3. Freycinet, Louis Claude de Sau1ses De (1779-1842): Voyage autour du monde .. entrepris par ordre du roi, exe- cute sur les corvettes dR S.M. L'Uranie et In Physicienne pendant les annees 1817,1818, 1819 et 1820 (Voyage around the World Undertaken by Order ofdle King, Performed on His Majesty's Sloops L'Uranie and L'Physicienne in the years 1817, 1818, 1819.
Olez Pillet alne, Paris, 1825, 7 Volumes.
Volume 2, Part 2, Book Chapter xxvn, Pages 517-516.
Engravingby A. Pellion 'The houses of Chief Kraimokou, Prime Minister of the King" Kailua, on page 9.

Noted and quoted in
Dela Vega et. al: Surf Literature (2004) page 22.

4. The image was originally printed in
Arago, J : Narrative of a Voyage round the World, in the Uranie and Physicienne Corvettes,
Commanded by Captain Freycinet, During the Years 1817, 1818, 1819, and 1820.
Treuttel and Wurtz, Treuttel, Jun. and Richter. London. 1823.
. . . With Twenty-Six Engravings . . . . :
Folding frontispiece map and twenty-five lithographed plates after Arago.

Also, as noted above:
Freycinet: Voyage (1825), Volume 2, Part 2, Book 4, Chapter XXVII, pages 517 to 622 (?).

Noted in
Dela Vega et. al: Surf Literature (2004) page 20.

De Rienzi, Domeny (1789-1843) & Gregoire Louis
Oceanie; au cinquieme partie du monde revue geogrophique et ethnogrophique de la Malaisie, de la Micronesie, de la Polynesie et de la Melanesie; offrant les resultats des voyages et des decouvertes de l'auteur et de ses devanciers, ainsi que ses nouvelles classifications et divisions de ces con trees (The Universe, History and Description, of All the People)
Firmin Didot, Paris,1836-1873, Three Volumes.

Noted by
Dela Vega et. al: Surf Literature (2004) page16
"vol. 2, plate 115. 'Habitations'
Image of house and surfboard (See next page bottom).
French cultural anthropology book.
No surfing content."

5. An engraving by S. Middleman and J. Hall, based on Webber's drawing,  was included in Cook's published journals in 1884.
Beaglehole, J.C.: The Life of James Cook
Stanford University Press Stanford, California. 1974, Plate 41, between pages 672 and 673.
Original publisher : A. & C. Black, Ltd. London, 1974.

6. Finney, Ben and Houston, James D.: Surfing A History of the Ancient Hawaiian Sport.
Pomegranate Books
P.O. Box 6099 Rohnert Park, CA 94927,1996, page 37.

The image, in various sizes and/or cropped versions, has been reproduced in many surfing books.

Blake, Tom: Hawaiian Surfriders 1935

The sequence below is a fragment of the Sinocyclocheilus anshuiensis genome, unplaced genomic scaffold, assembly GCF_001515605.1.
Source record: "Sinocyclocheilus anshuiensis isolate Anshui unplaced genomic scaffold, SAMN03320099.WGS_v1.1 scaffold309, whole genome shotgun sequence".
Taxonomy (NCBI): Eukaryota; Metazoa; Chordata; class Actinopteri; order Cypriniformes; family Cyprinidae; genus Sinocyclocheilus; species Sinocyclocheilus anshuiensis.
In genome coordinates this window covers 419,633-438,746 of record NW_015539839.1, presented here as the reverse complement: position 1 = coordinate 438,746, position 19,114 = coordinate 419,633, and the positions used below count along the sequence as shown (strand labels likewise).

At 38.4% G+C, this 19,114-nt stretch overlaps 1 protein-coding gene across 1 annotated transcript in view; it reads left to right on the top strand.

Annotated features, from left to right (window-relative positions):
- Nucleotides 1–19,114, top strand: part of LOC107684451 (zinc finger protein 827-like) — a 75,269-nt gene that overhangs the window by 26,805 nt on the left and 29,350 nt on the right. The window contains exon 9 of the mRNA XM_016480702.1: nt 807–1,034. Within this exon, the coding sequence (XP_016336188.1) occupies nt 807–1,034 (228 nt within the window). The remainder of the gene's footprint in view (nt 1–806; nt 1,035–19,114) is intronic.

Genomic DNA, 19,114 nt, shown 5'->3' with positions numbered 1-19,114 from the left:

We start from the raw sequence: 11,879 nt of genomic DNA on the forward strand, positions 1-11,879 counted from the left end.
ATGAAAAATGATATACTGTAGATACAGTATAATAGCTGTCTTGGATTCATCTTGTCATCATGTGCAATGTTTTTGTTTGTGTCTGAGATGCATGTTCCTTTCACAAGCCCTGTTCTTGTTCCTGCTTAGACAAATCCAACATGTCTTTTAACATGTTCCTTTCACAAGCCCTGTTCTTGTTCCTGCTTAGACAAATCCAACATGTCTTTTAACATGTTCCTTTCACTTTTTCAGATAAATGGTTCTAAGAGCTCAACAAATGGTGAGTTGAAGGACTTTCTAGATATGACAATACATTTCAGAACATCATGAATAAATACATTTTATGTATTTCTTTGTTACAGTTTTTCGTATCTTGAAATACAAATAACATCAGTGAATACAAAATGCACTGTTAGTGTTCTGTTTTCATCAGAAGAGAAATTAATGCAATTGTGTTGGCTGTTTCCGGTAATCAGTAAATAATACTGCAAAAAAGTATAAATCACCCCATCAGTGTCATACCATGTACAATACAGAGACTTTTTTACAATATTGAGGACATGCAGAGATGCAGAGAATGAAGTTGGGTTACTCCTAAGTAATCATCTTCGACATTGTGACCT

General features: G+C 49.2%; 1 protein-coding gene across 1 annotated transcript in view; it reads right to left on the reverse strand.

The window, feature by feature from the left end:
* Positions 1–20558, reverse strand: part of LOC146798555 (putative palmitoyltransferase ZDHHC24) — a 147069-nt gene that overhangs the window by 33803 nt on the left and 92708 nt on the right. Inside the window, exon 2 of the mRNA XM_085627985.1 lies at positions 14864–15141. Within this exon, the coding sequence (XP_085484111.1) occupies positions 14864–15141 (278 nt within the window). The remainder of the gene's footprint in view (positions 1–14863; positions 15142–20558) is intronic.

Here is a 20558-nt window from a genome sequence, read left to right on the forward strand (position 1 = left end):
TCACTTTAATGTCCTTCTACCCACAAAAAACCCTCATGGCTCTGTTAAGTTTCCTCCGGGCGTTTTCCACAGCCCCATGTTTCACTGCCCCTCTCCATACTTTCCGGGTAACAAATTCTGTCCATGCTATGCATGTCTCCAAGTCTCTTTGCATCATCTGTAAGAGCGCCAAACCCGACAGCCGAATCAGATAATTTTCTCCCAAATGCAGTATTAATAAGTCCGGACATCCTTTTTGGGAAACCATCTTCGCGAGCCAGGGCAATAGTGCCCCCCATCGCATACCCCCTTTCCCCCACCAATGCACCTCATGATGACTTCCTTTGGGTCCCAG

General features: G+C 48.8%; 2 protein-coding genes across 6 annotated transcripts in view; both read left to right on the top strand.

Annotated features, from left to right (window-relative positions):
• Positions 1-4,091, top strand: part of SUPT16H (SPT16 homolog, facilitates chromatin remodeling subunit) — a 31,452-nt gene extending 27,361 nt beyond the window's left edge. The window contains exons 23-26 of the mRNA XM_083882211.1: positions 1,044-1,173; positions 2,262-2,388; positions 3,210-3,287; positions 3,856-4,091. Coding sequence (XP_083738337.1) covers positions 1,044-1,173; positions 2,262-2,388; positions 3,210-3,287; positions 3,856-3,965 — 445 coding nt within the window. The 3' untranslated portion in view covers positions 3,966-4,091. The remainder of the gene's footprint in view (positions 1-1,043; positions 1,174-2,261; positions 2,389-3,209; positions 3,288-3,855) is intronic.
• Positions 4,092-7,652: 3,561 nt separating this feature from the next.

Mountain and Sea Publishing, Box 126 Redondo Beach California 90277, 1983, between pages 48 and 49.
This image crops most of the surfboard out of frame.
Originally published as:
Blake, Tom: Hawaiian Surfboard,
Paradise of the Pacific Press, Honolulu, Hawaii, 1935,

Finney, Ben and Houston James D.:  Surfing The Sport of Hawaiian Kings.
Charles E. Tuttle Company Inc.
Rutland, Vermont and Tokyo, Japan,1966, Plate 12.

Margan, Frank and Finney, Ben R.: A Pictorial History of Surfing.
Paul Hamlyn Pty Ltd, 176 South Creek Road,
Dee Why West, NSW 2099,1970, page 19.

Young, Nat with McGregor, Craig: The History 0f Surfing.
Palm Beach Press, 40 Palm Beach Road,
Palm Beach NSW 2108. 1983. page 33 (poorly cropped).

Lueras, Leonard: Surfing - The Ultimate Pleasure.
Workman Publishing
1 West 39 Street New York, NY 10018. 1984. page 35 (colourized).

Kampion, Drew:: Stoked : A History of Surf Culture.
 General Publishing Group
Los Angles. 1997. Second edition 1998. page 31.
Credited as  "Kraimoku Homestead" by Villroy. Bishop Museum.

Dela Vega et. al: Surf Literature (2004) page 20.

7. Bingham, Hiram: A Residence Of Twenty-one Years In The Sandwich Islands, Or, The Civil, Religious, And Political History Of Those Islands.
Hezekiah Huntington, Hartford CT;1847 Sherman Converse, New York, 1847
Chapter VI: 1821  Page 136.

2020ok: Directory of FREE Online Books and FREE eBooks
Library of Congress
Westward by Sea: A Maritime Perspective on American Expansion, 1820-1890
 "A residence in the Sandwich Islands"

8. Charles Stewart's cultural and religous perspective is possibly indicated by his comments on Hawaii in "The Advertisement" (1839 edition), page ? ...
"It is yet scarce twenty years since the American churches first projected the enterprise of introducing the blessings of Christianty and civilization to that people - then a nation of open and gross idolators, degraded not only by all the pollutions of paganism, but doubly cursed with vices and scourges of destruction, imported and widely spread through the population by dissolute and reckless visiters from Europe and America."

- Mystics  Seaport : The Museum of America and the Sea.

9. "Stewart  ... was personally acquainted with Rev. William Ellis."
Stewart's work includes an account in Chapter XI of  "A Visit to Mr. and Mrs. Ellis", Pages 232-233?
The Fifth Edition (Enlarged) of  1839 includes  an "Inroduction by the Rev. William Ellis, from the London Edition' and is dedicated to "the Honorable Samuel L. Southard, Secretary to the Navy, etc, etc."

Stewart was probably aware of Ellis' work, which also includes an account of surfriding, and both authors were published by the same London company.
The two accounts of surfriding have some similarities.

10. Finney and Houston note four located (and two unlocated) ancient surf breaks at Lahaina, Maui.
Finney and Houston: Surfing (1996)  page 30.

11. Stewart, Charles Samuel: A Journal of Residence in the Sandwich Islands during the Years 1823, 1924 and 1825.
Fisher, Son and Jackson, London,  1828.
Chapter 10, Sports of the Surf, pages 225 to 257.

12. Holmes, Tommy: The Hawaiian Canoe - Second Edition
Editions Limited, PO Box 10558 Honolulu, Hawaii 96816.
First Edition 1981. Second Edition 1993. Second Printing 1996. page 40.

13. Stewart: Sandwich Islands (1828) pages 255 and 256

14. Stewart: Sandwich Islands (1828) page 256

15. Stewart: Sandwich Islands (1828). page 256

16. Ellis records the location of his observations as Waimanu, Hawai'i.